Bioactive Poly(ethylene glycol)-based Hydrogels for Characterization of Matrix Influences on a Lung Cancer Metastasis Model
West, Jennifer L.
Doctor of Philosophy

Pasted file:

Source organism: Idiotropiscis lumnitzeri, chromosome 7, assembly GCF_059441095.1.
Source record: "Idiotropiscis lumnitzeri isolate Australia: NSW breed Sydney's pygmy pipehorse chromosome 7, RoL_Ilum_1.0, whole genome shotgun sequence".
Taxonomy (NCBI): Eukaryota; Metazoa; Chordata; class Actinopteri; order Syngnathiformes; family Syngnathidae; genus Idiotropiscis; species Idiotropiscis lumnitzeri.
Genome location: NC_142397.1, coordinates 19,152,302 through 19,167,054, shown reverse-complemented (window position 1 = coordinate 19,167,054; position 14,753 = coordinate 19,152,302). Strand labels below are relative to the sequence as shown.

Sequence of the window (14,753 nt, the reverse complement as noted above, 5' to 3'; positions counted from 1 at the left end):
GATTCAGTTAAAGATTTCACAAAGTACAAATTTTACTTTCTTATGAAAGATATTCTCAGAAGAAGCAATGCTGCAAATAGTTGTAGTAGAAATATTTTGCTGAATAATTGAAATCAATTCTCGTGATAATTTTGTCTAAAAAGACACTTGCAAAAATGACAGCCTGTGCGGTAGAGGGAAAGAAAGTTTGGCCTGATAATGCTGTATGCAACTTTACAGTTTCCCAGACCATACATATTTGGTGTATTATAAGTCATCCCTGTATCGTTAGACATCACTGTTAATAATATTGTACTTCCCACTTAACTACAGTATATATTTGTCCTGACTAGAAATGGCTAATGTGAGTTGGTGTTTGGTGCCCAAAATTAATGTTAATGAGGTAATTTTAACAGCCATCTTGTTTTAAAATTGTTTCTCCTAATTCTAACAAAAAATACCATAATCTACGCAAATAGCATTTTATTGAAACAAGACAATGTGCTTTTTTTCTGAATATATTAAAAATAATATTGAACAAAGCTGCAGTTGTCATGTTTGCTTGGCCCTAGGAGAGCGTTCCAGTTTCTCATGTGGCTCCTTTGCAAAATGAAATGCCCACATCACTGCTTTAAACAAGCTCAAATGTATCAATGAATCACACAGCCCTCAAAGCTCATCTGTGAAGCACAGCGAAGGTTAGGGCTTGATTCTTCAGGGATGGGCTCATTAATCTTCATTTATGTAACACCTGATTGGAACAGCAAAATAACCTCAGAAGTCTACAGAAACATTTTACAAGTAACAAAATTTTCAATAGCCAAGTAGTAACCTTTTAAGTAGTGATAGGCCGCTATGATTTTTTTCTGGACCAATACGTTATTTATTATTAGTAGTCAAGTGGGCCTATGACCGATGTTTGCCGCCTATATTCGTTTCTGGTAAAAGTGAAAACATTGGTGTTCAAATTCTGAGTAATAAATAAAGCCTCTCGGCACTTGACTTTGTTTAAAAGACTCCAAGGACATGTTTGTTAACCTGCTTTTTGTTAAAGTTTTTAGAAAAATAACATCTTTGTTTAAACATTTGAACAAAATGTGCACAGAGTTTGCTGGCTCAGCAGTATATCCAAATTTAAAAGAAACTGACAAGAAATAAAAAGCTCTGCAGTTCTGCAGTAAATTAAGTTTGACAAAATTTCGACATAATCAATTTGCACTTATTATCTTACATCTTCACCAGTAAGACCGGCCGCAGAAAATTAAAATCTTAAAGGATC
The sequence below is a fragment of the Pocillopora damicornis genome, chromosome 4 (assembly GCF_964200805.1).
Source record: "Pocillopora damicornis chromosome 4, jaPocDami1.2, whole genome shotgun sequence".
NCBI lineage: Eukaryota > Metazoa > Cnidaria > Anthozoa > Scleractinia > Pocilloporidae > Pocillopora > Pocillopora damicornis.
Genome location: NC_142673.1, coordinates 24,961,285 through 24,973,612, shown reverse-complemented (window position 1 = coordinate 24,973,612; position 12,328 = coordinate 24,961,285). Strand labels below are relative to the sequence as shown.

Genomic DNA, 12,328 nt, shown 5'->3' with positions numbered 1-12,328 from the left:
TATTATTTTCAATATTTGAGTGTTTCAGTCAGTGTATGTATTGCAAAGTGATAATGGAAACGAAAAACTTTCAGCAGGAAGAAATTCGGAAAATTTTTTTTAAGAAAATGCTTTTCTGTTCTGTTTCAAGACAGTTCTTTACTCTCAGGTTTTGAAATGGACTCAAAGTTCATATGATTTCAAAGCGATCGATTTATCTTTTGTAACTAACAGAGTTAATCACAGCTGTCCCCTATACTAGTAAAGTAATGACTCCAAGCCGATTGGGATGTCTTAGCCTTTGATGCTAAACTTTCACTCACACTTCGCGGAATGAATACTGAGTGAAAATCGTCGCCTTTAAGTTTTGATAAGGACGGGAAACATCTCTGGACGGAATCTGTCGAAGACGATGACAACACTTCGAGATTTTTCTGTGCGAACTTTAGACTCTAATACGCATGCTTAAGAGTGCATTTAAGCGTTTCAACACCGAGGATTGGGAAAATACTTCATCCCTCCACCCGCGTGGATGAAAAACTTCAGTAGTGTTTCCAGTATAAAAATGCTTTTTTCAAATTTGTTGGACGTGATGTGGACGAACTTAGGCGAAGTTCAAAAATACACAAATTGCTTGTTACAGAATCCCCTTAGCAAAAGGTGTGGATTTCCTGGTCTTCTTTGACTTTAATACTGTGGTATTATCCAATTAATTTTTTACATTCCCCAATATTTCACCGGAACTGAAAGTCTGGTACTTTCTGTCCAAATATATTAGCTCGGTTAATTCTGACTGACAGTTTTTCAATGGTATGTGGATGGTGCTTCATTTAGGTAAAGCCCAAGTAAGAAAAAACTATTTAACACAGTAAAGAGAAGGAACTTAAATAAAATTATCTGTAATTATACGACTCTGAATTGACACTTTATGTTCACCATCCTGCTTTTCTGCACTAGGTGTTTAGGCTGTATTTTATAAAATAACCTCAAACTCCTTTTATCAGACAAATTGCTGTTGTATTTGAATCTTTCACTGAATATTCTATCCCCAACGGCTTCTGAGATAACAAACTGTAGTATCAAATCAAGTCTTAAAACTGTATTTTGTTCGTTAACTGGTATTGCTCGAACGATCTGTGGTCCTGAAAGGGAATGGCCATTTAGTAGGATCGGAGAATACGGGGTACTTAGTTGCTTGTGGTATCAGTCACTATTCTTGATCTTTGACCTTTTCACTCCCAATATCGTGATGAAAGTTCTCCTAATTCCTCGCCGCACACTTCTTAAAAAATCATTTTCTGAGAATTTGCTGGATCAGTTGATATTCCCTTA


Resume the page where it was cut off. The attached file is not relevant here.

Pathological changes to tumor extracellular matrix (ECM) composition, mechanics, and architecture promote cancer progression and metastasis. Exploration of tumor-ECM interactions using in vitro matrix-mimetic culture systems has largely been restricted to naturally-derived matrix materials that permit limited experimental control. Such study of a novel lung adenocarcinoma model in Matrigel™ (MG) has suggested key matrix cues that mediate epithelial-mesenchymal transition (EMT) and metastasis. In this thesis work, synthetic hydrogel scaffolds based on poly(ethylene glycol) (PEG) featuring high experimental control and modular bioactivity were used to study matrix influences on the EMT-prone model line 344SQ. Encapsulation of 344SQ cells in PEG hydrogels modified for cell adhesivity and cell-mediated enzymatic degradability induced formation of lumenized, polarized spheres mimicking the epithelial phenotype observed in three-dimensional MG. Tuning matrix stiffness, adhesive ligand concentration, and ligand spatial presentation altered epithelial morphogenesis. Exploration of the EMT phenotype of PEG-encapsulated 344SQ cells revealed TGFβ-initiated changes in morphology, polarity, expression levels of EMT marker genes and their epigenetic controller, and the organization of cell-secreted ECM. Notably, a potent role for adhesive ligand was illuminated as matrices with low PEG-RGDS concentration even in the absence of TGFβ induced formation of spheres with a post-EMT phenotype by several of these measures. A matrix-invasive phenotype was also revealed by altering matrix structural parameters and tuned with incorporation of an alternative protease-cleavable sequence. Finally, the influence of cell-cell contacts was explored by covalent incorporation of cadherin proteins into the matrix. Matrix-tethered E- and -N-cadherin affected 344SQ sphere development in otherwise non-cell-adhesive matrices and modulated polarity and the degree of TGFβ response. Further, in 344SQ with a knockdown of the essential polarity-determining protein Scribble, matrix-tethered cadherin influenced the formation of a phenotype with partially normalized epithelial polarity with corresponding differences in membrane localization of cell-expressed E-cadherin. Overall, this thesis demonstrates the utility of the more experimentally controllable PEG system in studying ECM influences on cancer progression with findings providing greater insight into stromal biomechanical, biochemical, and cell-cell factors that mediate lung adenocarcinoma epithelial morphogenesis and EMT. These contributions help advance the state of the field towards a goal of developing new metastasis-targeting cancer therapeutics.